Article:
The storm system that affected much of the central and eastern United States from Thursday through Saturday may go down as one of the worst in this nation's history. Some numbers from the event:
* As of 9:09am Monday, there were a total of 267 reports of tornadoes. The actual number of tornadoes may be much less, considering there may be multiple reports for any one tornado.
*Fifteen states reported tornadoes: Virginia, North Carolina, South Carolina, Maryland, Illinois, Missouri, Kentucky, Louisiana, Mississippi, Alabama, Georgia, Kansas, Oklahoma, Texas, and Arkansas.
*Fatalities: 45 (also as of 9:09am Monday)
The storm system brought a number of tornadoes to the Old Dominion:
*EF-2 tornadoes were reported in both Halifax and Gloucester Counties; The Gloucester County tornado ripped the roof off Page Middle School.
*EF-1 tornadoes were reported in Dinwiddie and Augusta Counties. In Augusta County, the tornado was 300 yards wide, traveled three and a half miles, contained winds up to 95 miles per hour, and damaged several barns in its path near Stuarts Draft.
*One EF-0 was confirmed near Vesuvius, Rockbridge County. This storm was 100 yards wide and was on the ground for a mile and a third.
Here in the Weather Center we received many reports of damage from across the viewing area. Particularly hard hit were northern Albemarle County and Greene County, where nearly thirty trees were felled at the golf course near Stanardsville. Flooding was reported across much of Nelson County, leading to the closure of state route 151 south of Afton. Hail the size of nickels fell in Louisa. A 68-mile per hour wind gust was measured at Wintergreen during the height of one of the thunderstorms.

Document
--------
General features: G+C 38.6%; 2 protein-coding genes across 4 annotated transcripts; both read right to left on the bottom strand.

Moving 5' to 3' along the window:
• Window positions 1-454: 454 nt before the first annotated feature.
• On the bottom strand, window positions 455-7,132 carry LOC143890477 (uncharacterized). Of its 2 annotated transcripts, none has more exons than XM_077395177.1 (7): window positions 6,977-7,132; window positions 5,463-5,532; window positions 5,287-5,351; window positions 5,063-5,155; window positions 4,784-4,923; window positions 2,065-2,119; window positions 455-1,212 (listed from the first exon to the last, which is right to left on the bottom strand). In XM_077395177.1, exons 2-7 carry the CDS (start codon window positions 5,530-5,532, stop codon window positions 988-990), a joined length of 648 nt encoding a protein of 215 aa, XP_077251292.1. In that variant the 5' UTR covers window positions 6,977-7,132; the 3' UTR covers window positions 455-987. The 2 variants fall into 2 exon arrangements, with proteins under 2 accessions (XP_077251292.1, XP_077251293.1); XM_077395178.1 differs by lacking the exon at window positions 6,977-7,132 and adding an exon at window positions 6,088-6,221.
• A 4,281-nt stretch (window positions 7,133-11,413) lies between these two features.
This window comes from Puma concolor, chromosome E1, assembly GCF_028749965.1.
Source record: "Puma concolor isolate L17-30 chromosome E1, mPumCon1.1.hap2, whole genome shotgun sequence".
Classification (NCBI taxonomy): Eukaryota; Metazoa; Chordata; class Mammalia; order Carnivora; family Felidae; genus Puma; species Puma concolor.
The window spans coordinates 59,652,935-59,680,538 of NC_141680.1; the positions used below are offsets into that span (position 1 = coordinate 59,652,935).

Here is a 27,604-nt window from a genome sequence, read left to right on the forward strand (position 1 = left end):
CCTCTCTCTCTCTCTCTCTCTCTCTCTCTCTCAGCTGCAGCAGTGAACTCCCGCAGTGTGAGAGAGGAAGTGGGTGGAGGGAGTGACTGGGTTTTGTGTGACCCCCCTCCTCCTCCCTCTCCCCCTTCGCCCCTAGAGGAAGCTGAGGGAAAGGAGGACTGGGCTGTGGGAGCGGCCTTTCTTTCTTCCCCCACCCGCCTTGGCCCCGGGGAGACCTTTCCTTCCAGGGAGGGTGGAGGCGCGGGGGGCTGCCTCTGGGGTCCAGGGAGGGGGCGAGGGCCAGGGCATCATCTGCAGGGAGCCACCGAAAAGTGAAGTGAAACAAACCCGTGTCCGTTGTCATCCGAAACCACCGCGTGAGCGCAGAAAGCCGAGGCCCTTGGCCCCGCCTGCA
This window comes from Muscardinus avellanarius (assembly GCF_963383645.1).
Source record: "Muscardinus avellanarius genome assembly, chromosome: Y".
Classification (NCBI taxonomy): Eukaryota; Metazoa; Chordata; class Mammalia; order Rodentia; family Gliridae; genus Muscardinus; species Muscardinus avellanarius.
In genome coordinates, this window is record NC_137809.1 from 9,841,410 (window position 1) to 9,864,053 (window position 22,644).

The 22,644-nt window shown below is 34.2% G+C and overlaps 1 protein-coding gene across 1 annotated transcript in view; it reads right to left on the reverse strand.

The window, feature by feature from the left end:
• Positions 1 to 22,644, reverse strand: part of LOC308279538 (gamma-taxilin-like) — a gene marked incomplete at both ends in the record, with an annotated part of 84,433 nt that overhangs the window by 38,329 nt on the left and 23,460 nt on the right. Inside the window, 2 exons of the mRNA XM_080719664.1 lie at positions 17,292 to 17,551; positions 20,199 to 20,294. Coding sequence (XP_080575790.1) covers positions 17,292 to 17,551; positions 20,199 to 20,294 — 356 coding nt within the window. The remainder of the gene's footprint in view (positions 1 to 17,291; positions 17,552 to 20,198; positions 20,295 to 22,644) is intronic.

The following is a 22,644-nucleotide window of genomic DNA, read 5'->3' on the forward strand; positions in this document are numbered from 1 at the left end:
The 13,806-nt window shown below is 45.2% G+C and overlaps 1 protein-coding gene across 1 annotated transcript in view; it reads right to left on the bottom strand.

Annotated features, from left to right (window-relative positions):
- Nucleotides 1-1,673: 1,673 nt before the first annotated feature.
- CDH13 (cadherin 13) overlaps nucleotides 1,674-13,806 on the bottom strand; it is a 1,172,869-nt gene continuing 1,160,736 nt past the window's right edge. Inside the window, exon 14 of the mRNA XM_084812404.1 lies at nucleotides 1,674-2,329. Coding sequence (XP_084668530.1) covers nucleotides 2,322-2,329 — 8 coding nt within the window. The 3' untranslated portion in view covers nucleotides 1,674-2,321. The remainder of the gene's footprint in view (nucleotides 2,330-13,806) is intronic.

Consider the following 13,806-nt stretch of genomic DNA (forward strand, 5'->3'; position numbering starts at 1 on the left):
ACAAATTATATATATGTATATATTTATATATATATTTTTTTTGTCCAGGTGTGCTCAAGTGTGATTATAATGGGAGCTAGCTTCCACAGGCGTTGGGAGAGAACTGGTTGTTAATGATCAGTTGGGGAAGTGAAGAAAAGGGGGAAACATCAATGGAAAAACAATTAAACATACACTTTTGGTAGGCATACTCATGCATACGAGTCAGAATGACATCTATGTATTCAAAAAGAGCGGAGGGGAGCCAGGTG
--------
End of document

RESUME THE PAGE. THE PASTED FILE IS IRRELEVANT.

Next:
I'd like to thank everyone for their cooperation and understanding Saturday afternoon while we were on the air with our continuous severe weather coverage. I realize that many hoping to see the first half of the Heat / Sixers basketball game were not able to do so, and that other programming was pre-empted as a result of the weather. We felt that the rotating thunderstorms with histories of tornadic activity moving through densely-populated portions of our viewing area were justification enough to break into all of our programming for an extended period of time. It is our long-standing policy here at the Newsplex to go on air and cover any severe weather posing a threat to lives and property for as long as the threat exists. While this is an area that does not often deal with severe thunderstorms and tornadoes, we will continue to follow this policy in the future in achieving our goal of public safety. We will also continue to utilize our networks and social media outlets in passing along information in a timely fashion. Speaking of social media, a huge thanks goes out to all who Tweeted and Facebooked updates / pictures from their corner of the world. Your extra eyes and ears make our jobs as meteorologists much easier.
Many thoughts and prayers go out to all affected by the severe weather late last week. It was truly another example of the incredible power of Mother Nature.
3, 2, 1, fade out...
Chief Meteorologist Travis Koshko
(This blog entry typed without the aide of background music.)